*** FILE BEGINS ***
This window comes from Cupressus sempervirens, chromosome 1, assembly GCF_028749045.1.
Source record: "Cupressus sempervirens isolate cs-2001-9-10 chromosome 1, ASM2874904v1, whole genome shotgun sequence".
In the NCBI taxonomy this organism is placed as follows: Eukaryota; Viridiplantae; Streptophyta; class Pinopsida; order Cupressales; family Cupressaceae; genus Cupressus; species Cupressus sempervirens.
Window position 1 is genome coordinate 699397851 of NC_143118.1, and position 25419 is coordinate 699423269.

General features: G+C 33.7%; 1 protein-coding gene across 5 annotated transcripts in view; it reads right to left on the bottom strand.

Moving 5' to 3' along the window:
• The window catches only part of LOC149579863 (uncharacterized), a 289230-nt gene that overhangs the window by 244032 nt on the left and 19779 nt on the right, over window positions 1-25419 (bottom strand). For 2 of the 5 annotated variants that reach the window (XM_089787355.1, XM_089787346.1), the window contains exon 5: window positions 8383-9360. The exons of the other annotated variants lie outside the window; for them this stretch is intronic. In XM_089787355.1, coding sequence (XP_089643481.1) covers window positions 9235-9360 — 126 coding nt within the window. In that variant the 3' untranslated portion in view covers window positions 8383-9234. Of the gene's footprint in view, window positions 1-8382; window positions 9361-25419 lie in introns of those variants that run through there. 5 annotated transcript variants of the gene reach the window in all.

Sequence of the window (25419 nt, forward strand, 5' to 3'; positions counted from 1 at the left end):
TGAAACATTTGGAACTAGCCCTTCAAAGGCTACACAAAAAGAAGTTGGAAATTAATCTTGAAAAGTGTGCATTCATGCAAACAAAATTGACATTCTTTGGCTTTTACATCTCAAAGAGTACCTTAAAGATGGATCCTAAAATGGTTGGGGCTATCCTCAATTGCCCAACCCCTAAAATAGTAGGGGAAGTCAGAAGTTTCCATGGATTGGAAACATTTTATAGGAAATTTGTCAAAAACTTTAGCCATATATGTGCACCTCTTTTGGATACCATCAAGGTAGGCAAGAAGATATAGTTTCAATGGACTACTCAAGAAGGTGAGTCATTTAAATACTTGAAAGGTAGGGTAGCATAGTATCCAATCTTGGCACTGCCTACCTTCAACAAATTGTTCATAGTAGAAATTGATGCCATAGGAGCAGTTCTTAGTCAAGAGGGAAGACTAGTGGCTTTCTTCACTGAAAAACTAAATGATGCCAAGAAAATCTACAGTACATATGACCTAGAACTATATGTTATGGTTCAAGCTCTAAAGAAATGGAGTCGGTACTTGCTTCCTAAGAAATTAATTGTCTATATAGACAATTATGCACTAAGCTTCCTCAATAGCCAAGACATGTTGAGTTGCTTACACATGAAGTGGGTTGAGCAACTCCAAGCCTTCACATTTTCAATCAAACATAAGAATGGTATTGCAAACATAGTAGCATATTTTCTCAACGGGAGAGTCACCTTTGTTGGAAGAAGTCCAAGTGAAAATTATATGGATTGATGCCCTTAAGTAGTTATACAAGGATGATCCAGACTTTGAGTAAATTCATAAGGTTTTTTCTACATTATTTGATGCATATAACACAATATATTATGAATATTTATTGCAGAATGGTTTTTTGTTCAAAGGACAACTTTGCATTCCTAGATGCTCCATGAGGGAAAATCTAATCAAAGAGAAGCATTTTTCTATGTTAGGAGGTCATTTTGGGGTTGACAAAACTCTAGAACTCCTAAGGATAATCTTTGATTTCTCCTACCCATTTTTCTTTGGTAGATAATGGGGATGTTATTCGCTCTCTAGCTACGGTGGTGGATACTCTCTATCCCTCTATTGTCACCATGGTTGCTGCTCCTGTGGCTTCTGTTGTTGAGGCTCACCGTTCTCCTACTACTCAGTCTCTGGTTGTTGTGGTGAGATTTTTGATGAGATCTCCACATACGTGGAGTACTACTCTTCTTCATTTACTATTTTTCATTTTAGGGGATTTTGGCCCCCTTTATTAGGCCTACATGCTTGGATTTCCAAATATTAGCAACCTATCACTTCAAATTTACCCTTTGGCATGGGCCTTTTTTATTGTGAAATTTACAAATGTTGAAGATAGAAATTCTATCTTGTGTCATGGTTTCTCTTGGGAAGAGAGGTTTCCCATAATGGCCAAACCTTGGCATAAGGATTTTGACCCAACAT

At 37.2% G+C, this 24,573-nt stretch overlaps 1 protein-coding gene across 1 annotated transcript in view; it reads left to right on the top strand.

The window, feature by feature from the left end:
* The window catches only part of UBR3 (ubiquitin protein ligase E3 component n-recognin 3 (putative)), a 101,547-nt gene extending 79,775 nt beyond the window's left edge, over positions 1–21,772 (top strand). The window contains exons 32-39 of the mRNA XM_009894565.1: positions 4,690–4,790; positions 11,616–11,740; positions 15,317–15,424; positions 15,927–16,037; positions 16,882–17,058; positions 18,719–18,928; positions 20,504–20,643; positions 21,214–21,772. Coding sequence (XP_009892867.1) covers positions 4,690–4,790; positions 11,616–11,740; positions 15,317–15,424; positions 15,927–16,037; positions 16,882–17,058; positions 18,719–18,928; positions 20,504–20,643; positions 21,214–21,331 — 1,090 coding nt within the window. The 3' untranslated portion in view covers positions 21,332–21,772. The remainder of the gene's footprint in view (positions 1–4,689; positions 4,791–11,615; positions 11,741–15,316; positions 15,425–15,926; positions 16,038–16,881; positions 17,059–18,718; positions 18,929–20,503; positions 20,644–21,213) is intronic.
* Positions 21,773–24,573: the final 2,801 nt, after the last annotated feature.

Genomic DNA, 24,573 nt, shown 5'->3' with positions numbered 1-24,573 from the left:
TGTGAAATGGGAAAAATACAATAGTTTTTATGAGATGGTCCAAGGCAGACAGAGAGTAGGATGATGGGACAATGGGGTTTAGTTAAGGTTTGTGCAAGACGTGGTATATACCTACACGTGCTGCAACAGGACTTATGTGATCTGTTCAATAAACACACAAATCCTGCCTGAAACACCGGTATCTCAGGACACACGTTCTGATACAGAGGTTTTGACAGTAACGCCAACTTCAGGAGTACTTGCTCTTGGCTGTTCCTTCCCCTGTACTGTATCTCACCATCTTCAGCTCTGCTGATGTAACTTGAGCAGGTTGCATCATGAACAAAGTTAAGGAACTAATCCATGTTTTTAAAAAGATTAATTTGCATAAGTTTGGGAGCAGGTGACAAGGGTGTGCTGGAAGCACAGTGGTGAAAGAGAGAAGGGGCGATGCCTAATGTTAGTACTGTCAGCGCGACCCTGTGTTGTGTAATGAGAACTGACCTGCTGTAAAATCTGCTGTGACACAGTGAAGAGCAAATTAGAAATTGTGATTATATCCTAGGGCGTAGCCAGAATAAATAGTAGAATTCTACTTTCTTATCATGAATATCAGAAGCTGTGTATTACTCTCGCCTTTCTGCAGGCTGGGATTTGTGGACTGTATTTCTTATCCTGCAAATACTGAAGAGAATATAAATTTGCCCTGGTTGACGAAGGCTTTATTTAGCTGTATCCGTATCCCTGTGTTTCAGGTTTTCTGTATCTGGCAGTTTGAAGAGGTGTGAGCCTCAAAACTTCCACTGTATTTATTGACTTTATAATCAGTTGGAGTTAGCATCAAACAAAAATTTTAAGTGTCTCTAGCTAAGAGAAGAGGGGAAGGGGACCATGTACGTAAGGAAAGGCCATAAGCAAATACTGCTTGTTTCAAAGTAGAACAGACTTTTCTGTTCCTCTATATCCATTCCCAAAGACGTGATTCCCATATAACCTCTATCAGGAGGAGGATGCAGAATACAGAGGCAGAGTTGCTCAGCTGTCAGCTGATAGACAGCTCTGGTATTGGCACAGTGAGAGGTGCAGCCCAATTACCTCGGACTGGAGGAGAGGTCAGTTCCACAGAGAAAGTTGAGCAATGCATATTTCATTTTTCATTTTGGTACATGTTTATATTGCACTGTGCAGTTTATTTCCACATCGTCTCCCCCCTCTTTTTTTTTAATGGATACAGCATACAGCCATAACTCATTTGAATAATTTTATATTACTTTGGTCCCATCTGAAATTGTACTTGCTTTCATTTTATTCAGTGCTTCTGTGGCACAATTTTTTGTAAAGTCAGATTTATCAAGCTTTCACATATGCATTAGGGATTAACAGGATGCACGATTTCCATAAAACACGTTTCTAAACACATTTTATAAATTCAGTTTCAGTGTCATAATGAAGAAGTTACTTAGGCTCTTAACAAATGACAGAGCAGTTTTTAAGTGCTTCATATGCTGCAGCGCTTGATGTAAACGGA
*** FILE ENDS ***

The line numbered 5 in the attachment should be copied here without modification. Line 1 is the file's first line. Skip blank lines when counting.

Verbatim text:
General features: G+C 33.7%; 1 protein-coding gene across 5 annotated transcripts in view; it reads right to left on the bottom strand.